Fayetteville Policies and Procedures 418.0: Sexual Harassment

Category: Harassment Policies School: University of Arkansas – Fayetteville Statement Rating: Yellow Last updated: August 21, 2017

Relevant excerpt

Sexual harassment as defined by the U.S. Equal Employment Opportunity Commission and adapted to the academic environment consists of unwelcome sexual advances, requests for sexual favors, and other verbal or physical conduct or written communication of a sexual nature, regardless of where such conduct might occur, when: … the conduct has the purpose or effect of unreasonably interfering with an individual’s work or academic performance or creating an intimidating, hostile, or offensive working or learning environment.

While the exact definitions and limits of a hostile or abusive environment continue to be delineated by the courts, case law indicates that such an environment exists when the workplace or educational environment is permeated by discriminatory intimidation, insults, and ridicule, such as sexual innuendos, uninvited sexual advances, sexually suggestive or discriminatory remarks, sexually suggestive or offensive signs, graffiti, or pictures, the use of sexually crude and vulgar language, etc. The U.S. Supreme Court has held that, to constitute sexual harassment, the offensive conduct must be sufficiently severe and pervasive that a reasonable person would find the conditions of the working or learning environment to have been adversely affected. The employee or student must also subjectively perceive the environment to be hostile or abusive.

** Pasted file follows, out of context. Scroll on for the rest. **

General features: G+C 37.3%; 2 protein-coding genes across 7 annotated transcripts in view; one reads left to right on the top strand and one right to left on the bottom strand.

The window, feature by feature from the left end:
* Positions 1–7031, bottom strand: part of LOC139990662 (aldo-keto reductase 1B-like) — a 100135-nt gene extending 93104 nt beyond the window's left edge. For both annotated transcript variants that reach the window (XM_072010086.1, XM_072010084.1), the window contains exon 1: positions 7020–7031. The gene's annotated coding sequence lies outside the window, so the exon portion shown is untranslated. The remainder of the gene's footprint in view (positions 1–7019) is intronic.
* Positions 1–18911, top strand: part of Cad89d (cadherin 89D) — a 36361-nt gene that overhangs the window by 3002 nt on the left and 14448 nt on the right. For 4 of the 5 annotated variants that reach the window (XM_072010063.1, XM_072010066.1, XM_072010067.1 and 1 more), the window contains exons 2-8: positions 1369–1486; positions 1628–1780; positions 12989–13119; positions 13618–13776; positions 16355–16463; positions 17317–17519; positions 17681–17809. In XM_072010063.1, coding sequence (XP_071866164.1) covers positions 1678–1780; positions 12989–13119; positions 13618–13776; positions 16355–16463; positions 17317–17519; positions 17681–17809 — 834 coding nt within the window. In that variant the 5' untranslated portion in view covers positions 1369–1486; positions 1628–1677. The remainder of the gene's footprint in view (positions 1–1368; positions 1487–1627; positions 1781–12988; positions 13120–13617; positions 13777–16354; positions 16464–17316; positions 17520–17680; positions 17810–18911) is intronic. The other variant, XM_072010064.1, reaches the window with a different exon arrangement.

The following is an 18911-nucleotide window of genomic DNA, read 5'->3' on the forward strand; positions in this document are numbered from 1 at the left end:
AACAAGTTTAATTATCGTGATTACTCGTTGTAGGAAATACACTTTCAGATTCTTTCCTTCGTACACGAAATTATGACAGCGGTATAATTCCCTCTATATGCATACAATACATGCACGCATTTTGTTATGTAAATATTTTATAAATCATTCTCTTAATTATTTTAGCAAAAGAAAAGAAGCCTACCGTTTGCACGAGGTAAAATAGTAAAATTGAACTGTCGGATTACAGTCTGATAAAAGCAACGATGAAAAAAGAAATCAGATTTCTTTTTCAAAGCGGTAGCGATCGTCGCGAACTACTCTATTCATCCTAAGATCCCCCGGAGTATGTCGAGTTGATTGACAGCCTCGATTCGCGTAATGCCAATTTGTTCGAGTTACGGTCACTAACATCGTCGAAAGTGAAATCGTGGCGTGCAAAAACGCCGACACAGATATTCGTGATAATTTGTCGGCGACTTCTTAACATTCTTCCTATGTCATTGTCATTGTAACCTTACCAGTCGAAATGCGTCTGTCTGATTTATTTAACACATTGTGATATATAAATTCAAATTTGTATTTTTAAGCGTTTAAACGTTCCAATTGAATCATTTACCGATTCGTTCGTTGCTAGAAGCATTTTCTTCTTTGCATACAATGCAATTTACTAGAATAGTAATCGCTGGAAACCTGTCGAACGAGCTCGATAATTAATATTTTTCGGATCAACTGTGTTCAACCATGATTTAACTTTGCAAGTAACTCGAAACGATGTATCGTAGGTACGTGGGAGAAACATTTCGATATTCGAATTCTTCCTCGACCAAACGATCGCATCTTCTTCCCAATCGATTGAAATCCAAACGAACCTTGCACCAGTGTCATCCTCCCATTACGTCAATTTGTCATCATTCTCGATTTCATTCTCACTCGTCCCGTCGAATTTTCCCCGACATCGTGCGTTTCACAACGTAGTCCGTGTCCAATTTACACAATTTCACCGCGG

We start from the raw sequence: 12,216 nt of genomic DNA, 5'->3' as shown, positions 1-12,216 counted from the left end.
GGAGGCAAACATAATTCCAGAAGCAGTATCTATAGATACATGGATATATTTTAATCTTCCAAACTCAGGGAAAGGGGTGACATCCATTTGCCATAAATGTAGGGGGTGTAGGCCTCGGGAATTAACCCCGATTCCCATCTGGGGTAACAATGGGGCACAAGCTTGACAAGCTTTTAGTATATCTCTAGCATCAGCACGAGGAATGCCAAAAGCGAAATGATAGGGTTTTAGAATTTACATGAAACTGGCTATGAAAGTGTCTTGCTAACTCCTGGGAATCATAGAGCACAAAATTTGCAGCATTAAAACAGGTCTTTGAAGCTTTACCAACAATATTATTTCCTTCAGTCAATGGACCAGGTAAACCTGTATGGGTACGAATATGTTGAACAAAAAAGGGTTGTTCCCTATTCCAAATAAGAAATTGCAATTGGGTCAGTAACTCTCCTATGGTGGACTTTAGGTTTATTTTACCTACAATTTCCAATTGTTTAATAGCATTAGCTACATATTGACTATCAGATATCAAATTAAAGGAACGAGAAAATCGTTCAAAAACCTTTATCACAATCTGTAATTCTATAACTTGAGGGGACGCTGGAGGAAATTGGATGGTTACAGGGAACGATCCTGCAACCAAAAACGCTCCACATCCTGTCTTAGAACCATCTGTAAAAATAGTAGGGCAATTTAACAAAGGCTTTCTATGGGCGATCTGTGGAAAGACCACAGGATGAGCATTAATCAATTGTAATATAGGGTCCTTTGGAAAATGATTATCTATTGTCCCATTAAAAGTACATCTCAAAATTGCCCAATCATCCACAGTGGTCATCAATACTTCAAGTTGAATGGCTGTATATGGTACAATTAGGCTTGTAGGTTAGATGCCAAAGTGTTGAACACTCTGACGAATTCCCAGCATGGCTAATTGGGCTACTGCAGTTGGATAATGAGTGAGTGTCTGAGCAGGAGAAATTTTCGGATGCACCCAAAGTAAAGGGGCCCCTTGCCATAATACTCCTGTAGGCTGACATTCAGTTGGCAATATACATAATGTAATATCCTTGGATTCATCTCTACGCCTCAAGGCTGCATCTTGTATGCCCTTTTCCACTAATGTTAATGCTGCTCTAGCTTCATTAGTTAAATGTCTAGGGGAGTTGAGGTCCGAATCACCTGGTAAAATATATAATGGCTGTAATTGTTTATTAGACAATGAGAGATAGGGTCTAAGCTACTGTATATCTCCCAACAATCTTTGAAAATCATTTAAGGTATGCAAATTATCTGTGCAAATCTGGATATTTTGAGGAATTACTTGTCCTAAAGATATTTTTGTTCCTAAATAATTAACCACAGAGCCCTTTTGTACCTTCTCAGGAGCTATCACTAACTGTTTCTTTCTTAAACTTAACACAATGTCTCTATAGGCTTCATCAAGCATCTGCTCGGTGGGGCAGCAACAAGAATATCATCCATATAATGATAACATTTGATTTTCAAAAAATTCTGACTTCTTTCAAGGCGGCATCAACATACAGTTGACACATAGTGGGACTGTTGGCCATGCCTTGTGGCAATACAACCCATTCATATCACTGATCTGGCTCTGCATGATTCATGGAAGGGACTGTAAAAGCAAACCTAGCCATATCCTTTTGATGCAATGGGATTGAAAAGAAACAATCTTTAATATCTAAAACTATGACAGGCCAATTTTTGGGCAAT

Sexual harassment can take many forms. Most sexual harassment falls into three categories: verbal, physical, and written or visual.

Verbal sexual harassment may include, but is not limited to:

  • sexual innuendoes, comments, and suggestive remarks about clothing, a person’s body, or sexual activities;
  • suggestive or insulting sounds;
  • whistling in a suggestive manner;
  • humor and jokes about sex;
  • sexual propositions, invitations, or other pressure for sex; and
  • implied or overt threats.

In most cases, a single offensive epithet would not constitute sexual harassment.

Written or visual sexual harassment may occur when the following types of materials are directed to a specific individual or when people cannot reasonably avoid seeing them (the list is not inclusive):

  • pictures or drawings of a sexual nature;
  • sexually derogatory pin ups, posters, cartoons, magazines, or calendars;
  • messages, words, comments, rhymes, or other writing of a sexually derogatory or suggestive nature.

Download full policy